Netanyahu also rejected Barnea’s proposal and supported publicly declaring that the IDF is preparing to invade Rafah.

Another cabinet meeting on the matter was supposed to take place Friday, but ministers received word of Netanyahu’s decision via the media, where the premier was quoted as saying during a Thursday meeting with hostage families: “We’re preparing for Rafah, and I am handling the negotiations myself.”

The premier’s office issued a statement Friday night denying reports that he was in the minority in opposing the Mossad-Shin Bet-led negotiating team’s proposal to allow the unvetted return of Palestinians to northern Gaza.

Relatedly, the Axios news site reported that several hostage relatives at the Thursday meeting castigated Netanyahu for his treatment of them, asserting that US President Joe Biden has shown the abductees’ families more respect than he has.

A relative of one of the dual US-Israeli national hostages told Netanyahu that the White House both embraces the hostage families, but more critically, keeps them informed regarding the status of negotiations — things the premier has largely failed to do, Axios said.

The relative reportedly implored Netanyahu not to further damage ties with the US, arguing that they are critical for securing a hostage deal.

Relatives, friends and supporters of 49-year-old Ohad Yahalomi and his 13-year-old son Eitan, held hostage in Gaza since the October 7 attack by Hamas militants in southern Israel, take part in a protest asking for the release of Israeli hostages in Tel Aviv on November 25, 2023. (Gil Cohen-Magen/AFP)

While Hamas has conditioned any further hostage releases on an Israeli commitment to end the war, Israel has insisted that its military campaign to destroy Hamas’s military and governance capabilities will resume once any hostage-truce deal is implemented.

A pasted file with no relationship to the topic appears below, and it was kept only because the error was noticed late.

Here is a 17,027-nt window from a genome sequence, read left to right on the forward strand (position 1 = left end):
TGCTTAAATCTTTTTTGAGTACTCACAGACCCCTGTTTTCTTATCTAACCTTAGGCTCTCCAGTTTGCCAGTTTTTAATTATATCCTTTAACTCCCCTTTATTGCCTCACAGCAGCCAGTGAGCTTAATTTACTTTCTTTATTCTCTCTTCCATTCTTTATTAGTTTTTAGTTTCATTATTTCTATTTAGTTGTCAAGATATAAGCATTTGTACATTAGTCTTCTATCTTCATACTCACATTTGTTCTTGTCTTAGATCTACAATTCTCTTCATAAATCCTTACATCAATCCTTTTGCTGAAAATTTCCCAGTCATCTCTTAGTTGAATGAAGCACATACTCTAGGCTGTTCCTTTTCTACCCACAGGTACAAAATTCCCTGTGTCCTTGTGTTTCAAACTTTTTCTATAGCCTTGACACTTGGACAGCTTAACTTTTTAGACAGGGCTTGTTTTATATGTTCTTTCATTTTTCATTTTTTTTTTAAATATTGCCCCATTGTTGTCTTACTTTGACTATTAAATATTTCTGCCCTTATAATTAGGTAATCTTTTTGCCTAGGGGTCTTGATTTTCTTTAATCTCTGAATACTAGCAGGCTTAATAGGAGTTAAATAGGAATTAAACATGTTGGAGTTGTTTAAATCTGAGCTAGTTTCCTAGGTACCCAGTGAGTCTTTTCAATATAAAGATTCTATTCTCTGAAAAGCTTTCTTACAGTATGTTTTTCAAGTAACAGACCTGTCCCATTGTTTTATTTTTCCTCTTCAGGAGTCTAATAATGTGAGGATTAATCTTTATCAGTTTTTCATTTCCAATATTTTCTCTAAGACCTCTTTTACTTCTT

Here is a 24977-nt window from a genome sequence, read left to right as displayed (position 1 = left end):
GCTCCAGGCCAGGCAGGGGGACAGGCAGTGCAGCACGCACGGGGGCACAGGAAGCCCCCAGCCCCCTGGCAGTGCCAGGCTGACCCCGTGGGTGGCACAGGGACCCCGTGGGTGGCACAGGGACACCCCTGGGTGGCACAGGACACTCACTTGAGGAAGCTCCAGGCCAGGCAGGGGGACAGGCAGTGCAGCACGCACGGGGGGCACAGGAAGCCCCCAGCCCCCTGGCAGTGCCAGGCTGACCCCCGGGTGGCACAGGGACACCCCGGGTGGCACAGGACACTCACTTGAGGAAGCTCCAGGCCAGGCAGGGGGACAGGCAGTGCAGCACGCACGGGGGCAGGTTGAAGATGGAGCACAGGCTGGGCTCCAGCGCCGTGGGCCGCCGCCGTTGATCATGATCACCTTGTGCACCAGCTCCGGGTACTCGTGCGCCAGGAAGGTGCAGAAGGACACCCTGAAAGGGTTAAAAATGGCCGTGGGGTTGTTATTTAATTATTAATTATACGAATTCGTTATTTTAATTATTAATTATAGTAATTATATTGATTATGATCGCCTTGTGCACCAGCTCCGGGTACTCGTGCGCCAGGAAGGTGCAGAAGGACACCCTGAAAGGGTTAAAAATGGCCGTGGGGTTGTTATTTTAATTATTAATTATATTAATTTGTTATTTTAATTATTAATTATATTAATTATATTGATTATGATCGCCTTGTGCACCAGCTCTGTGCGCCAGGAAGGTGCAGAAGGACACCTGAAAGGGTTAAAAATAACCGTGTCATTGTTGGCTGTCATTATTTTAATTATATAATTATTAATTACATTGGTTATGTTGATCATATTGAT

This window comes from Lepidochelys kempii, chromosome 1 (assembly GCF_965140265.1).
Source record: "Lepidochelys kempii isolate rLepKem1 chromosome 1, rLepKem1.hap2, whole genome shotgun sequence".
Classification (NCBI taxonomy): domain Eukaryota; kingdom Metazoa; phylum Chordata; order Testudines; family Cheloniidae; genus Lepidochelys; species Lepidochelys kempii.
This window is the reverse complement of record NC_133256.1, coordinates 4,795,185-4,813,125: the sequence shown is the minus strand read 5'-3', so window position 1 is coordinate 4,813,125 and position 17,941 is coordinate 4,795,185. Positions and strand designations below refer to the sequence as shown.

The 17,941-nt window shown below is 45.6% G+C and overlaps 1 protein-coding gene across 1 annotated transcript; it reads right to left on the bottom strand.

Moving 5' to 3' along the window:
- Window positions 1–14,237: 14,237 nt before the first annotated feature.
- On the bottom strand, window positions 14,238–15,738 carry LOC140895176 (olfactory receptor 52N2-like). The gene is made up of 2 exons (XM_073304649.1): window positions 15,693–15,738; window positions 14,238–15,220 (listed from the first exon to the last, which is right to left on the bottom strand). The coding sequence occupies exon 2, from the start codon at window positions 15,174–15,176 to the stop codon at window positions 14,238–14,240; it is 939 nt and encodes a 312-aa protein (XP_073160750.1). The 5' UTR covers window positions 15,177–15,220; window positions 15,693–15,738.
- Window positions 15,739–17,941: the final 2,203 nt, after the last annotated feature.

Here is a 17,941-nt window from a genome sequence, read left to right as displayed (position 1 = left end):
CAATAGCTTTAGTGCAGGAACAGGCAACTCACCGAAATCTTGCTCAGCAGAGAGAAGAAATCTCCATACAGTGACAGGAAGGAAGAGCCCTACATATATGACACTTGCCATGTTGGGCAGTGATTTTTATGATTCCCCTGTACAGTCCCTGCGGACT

The compromise proposal Israel accepted on Sunday reportedly would’ve seen Jerusalem release twice as many Palestinian security prisoners as it had initially offered in exchange for 40 hostages — women, children, the sick and elderly — in the first phase of a 6-week truce deal.

According to a Channel 12 report, Israel is now willing to release as many as 800 prisoners, including 100 inmates convicted of murder. Other Hebrew media reports suggested Israel was prepared to release 700 security prisoners in return for the 40.

Some 130 hostages — not all of them alive — are believed to remain in Gaza since Hamas’s October 7 massacre, which saw terrorists kill some 1,200 people and abduct another 253, mostly civilians. Dozens of hostages were released under a previous truce deal in November, and some others were freed by Israel.

Egypt, Qatar and the US have been trying to narrow differences between Israel and Hamas over what a ceasefire could look like, as the UN warns of a deepening humanitarian crisis, particularly in northern Gaza, where the roughly 300,000 people still living there could be facing imminent famine.

Jacob Magid contributed reporting.